Monday 20 January 2020

Let's clean up our act

Madam -- Ireland has a chronic litter problem. Travel any road in the country and you are sure to be accompanied on your way by a giant litter bin made up of various shapes, materials and colours, a veritable rainbow of rubbish from one town to the next.

If I were a Chinese head of a multinational corporation travelling from Cork to Limerick recently, having never set foot in the country before, I would surely have turned back before I reached Mallow. Lack of joined-up thinking in council offices sees grass verges being cut, leaving miles and miles of litter which is left there until some time, many weeks later, a litter crew might arrive to pick up.

Most of us are aware that education on the environment is where it all begins, and we can only hope that future generations will be kinder to the Earth than our one has. In the meantime, however, we must clean up our act.

Our tourist economy has never been so important, so why are we sabotaging this vital contributor to the well-being of our economy right now when it is so crucial to us?

What can be done? To date some very good work has been undertaken by the many 'Tidy Towns' volunteers who take a civic pride in their surroundings; and the 'Adopt a Road' programme, whereby a certain business takes responsibility for maintaining a stretch of road or a roundabout.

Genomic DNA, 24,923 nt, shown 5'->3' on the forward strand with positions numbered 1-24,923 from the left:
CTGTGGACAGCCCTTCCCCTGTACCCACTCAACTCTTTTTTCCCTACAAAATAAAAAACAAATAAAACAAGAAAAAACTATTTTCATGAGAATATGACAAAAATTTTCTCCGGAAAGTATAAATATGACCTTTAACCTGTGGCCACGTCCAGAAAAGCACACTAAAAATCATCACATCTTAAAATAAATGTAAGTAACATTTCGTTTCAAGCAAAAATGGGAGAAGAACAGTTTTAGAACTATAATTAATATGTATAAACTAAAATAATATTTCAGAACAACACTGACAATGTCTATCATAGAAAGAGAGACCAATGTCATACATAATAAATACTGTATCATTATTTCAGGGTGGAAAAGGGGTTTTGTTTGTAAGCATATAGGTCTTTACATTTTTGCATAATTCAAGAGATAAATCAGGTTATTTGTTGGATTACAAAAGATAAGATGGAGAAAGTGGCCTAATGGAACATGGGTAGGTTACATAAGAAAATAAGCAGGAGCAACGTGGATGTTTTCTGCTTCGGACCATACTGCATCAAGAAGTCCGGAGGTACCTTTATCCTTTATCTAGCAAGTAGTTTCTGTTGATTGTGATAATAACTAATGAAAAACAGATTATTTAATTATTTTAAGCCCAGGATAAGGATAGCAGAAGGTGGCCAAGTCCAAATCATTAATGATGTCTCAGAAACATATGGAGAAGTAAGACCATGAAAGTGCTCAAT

We may send as many ministers abroad as we wish, but it all becomes meaningless unless we can deliver. Surely there are many 'community alert' personnel around, and judging by the many signs flagged countrywide, there are. Would people who are receiving money from the State while waiting for work be asked to contribute their time to this project? Would the State waive the new household charge or part of it in lieu of time spent cleaning the country?

If the safety factors involved in a major group clean-up could be overcome it could be easily achieved, but we need the blessing and the help of our local councils.

While we may be in the doldrums as a nation, this does not mean that we have to surround ourselves in squalor. We need to act. We owe it to the many who will visit our dear country this year -- but most of all, we owe it to ourselves.

Carmel Kilcoyne,



Sunday Independent

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